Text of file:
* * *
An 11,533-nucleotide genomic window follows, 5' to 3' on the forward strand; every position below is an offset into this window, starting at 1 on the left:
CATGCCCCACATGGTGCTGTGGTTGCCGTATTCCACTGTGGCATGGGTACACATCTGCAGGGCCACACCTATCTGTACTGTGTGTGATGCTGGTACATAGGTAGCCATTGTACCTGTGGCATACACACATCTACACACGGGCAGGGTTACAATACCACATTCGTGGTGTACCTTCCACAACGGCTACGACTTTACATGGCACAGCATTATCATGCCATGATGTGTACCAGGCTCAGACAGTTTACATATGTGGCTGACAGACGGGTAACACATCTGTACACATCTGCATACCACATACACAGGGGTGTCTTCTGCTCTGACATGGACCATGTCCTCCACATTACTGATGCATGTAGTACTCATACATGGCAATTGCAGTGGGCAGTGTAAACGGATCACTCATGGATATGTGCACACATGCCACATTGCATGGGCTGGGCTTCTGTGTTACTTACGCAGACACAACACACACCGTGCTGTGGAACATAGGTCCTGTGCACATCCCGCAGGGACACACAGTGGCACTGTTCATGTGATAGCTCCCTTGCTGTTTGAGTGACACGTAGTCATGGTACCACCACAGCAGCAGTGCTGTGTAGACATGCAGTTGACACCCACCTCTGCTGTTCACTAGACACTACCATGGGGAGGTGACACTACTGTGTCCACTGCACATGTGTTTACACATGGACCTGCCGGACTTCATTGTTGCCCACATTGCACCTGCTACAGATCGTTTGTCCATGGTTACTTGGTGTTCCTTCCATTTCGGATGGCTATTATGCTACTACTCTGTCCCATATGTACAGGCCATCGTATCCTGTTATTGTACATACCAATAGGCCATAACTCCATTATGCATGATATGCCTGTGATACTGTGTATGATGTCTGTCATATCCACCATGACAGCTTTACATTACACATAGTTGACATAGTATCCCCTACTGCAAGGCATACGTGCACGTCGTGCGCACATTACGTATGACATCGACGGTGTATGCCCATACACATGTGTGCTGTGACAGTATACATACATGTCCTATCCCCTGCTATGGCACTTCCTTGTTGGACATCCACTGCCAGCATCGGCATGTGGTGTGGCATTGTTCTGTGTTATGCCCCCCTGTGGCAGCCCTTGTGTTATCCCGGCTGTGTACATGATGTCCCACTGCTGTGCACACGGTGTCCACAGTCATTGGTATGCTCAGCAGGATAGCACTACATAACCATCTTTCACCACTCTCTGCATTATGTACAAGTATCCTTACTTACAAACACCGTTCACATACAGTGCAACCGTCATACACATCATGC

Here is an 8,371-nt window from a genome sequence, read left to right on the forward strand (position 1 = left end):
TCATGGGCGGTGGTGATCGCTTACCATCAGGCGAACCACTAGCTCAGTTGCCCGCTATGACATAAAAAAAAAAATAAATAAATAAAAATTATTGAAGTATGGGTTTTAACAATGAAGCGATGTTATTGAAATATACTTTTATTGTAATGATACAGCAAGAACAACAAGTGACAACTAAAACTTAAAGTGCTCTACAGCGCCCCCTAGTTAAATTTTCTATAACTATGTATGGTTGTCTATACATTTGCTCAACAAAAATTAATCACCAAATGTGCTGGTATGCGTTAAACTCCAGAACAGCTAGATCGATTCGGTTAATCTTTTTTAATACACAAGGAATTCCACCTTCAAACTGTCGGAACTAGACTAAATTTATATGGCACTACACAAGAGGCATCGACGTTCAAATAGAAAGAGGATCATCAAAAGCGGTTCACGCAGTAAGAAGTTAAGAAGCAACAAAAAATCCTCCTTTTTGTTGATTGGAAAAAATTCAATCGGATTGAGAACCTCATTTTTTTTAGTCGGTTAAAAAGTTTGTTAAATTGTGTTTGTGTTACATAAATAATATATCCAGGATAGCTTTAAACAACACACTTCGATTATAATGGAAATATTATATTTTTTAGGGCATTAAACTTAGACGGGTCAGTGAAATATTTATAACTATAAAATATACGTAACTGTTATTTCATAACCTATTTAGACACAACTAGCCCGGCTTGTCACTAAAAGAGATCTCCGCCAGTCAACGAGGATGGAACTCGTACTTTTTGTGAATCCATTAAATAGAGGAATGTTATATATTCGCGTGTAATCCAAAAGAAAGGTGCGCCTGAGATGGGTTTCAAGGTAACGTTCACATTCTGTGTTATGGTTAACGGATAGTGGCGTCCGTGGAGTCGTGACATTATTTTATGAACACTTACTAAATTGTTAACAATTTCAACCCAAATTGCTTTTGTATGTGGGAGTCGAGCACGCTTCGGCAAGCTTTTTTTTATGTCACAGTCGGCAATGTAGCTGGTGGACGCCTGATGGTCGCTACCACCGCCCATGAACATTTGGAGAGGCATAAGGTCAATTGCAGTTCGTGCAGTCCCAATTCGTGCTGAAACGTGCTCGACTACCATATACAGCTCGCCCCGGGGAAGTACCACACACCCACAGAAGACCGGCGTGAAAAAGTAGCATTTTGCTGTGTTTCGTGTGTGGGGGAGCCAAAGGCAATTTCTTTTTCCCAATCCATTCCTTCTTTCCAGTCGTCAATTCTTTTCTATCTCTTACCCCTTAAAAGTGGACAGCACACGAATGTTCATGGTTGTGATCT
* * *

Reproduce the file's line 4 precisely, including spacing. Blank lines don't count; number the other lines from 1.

TCATGGGCGGTGGTGATCGCTTACCATCAGGCGAACCACTAGCTCAGTTGCCCGCTATGACATAAAAAAAAAAATAAATAAATAAAAATTATTGAAGTATGGGTTTTAACAATGAAGCGATGTTATTGAAATATACTTTTATTGTAATGATACAGCAAGAACAACAAGTGACAACTAAAACTTAAAGTGCTCTACAGCGCCCCCTAGTTAAATTTTCTATAACTATGTATGGTTGTCTATACATTTGCTCAACAAAAATTAATCACCAAATGTGCTGGTATGCGTTAAACTCCAGAACAGCTAGATCGATTCGGTTAATCTTTTTTAATACACAAGGAATTCCACCTTCAAACTGTCGGAACTAGACTAAATTTATATGGCACTACACAAGAGGCATCGACGTTCAAATAGAAAGAGGATCATCAAAAGCGGTTCACGCAGTAAGAAGTTAAGAAGCAACAAAAAATCCTCCTTTTTGTTGATTGGAAAAAATTCAATCGGATTGAGAACCTCATTTTTTTTAGTCGGTTAAAAAGTTTGTTAAATTGTGTTTGTGTTACATAAATAATATATCCAGGATAGCTTTAAACAACACACTTCGATTATAATGGAAATATTATATTTTTTAGGGCATTAAACTTAGACGGGTCAGTGAAATATTTATAACTATAAAATATACGTAACTGTTATTTCATAACCTATTTAGACACAACTAGCCCGGCTTGTCACTAAAAGAGATCTCCGCCAGTCAACGAGGATGGAACTCGTACTTTTTGTGAATCCATTAAATAGAGGAATGTTATATATTCGCGTGTAATCCAAAAGAAAGGTGCGCCTGAGATGGGTTTCAAGGTAACGTTCACATTCTGTGTTATGGTTAACGGATAGTGGCGTCCGTGGAGTCGTGACATTATTTTATGAACACTTACTAAATTGTTAACAATTTCAACCCAAATTGCTTTTGTATGTGGGAGTCGAGCACGCTTCGGCAAGCTTTTTTTTATGTCACAGTCGGCAATGTAGCTGGTGGACGCCTGATGGTCGCTACCACCGCCCATGAACATTTGGAGAGGCATAAGGTCAATTGCAGTTCGTGCAGTCCCAATTCGTGCTGAAACGTGCTCGACTACCATATACAGCTCGCCCCGGGGAAGTACCACACACCCACAGAAGACCGGCGTGAAAAAGTAGCATTTTGCTGTGTTTCGTGTGTGGGGGAGCCAAAGGCAATTTCTTTTTCCCAATCCATTCCTTCTTTCCAGTCGTCAATTCTTTTCTATCTCTTACCCCTTAAAAGTGGACAGCACACGAATGTTCATGGTTGTGATCT